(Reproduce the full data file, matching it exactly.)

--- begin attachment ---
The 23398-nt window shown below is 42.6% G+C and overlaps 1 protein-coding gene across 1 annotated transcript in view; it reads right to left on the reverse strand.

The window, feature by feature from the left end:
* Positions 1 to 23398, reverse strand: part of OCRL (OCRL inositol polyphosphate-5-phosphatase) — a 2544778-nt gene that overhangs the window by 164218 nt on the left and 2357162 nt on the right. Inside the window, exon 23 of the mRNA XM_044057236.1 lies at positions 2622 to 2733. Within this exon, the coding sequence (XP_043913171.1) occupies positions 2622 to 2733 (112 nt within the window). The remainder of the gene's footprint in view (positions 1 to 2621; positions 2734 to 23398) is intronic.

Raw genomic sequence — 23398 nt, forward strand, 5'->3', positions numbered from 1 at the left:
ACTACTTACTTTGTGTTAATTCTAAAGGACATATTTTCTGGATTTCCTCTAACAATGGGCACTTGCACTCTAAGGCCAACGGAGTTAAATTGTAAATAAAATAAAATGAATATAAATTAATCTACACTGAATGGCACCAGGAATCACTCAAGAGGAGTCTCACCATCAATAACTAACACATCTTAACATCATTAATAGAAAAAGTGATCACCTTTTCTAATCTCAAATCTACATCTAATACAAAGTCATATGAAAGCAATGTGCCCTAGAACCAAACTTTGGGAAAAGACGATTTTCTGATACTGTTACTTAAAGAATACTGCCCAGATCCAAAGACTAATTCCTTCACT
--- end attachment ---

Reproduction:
The 23398-nt window shown below is 42.6% G+C and overlaps 1 protein-coding gene across 1 annotated transcript in view; it reads right to left on the reverse strand.

The window, feature by feature from the left end:
* Positions 1 to 23398, reverse strand: part of OCRL (OCRL inositol polyphosphate-5-phosphatase) — a 2544778-nt gene that overhangs the window by 164218 nt on the left and 2357162 nt on the right. Inside the window, exon 23 of the mRNA XM_044057236.1 lies at positions 2622 to 2733. Within this exon, the coding sequence (XP_043913171.1) occupies positions 2622 to 2733 (112 nt within the window). The remainder of the gene's footprint in view (positions 1 to 2621; positions 2734 to 23398) is intronic.

Raw genomic sequence — 23398 nt, forward strand, 5'->3', positions numbered from 1 at the left:
ACTACTTACTTTGTGTTAATTCTAAAGGACATATTTTCTGGATTTCCTCTAACAATGGGCACTTGCACTCTAAGGCCAACGGAGTTAAATTGTAAATAAAATAAAATGAATATAAATTAATCTACACTGAATGGCACCAGGAATCACTCAAGAGGAGTCTCACCATCAATAACTAACACATCTTAACATCATTAATAGAAAAAGTGATCACCTTTTCTAATCTCAAATCTACATCTAATACAAAGTCATATGAAAGCAATGTGCCCTAGAACCAAACTTTGGGAAAAGACGATTTTCTGATACTGTTACTTAAAGAATACTGCCCAGATCCAAAGACTAATTCCTTCACT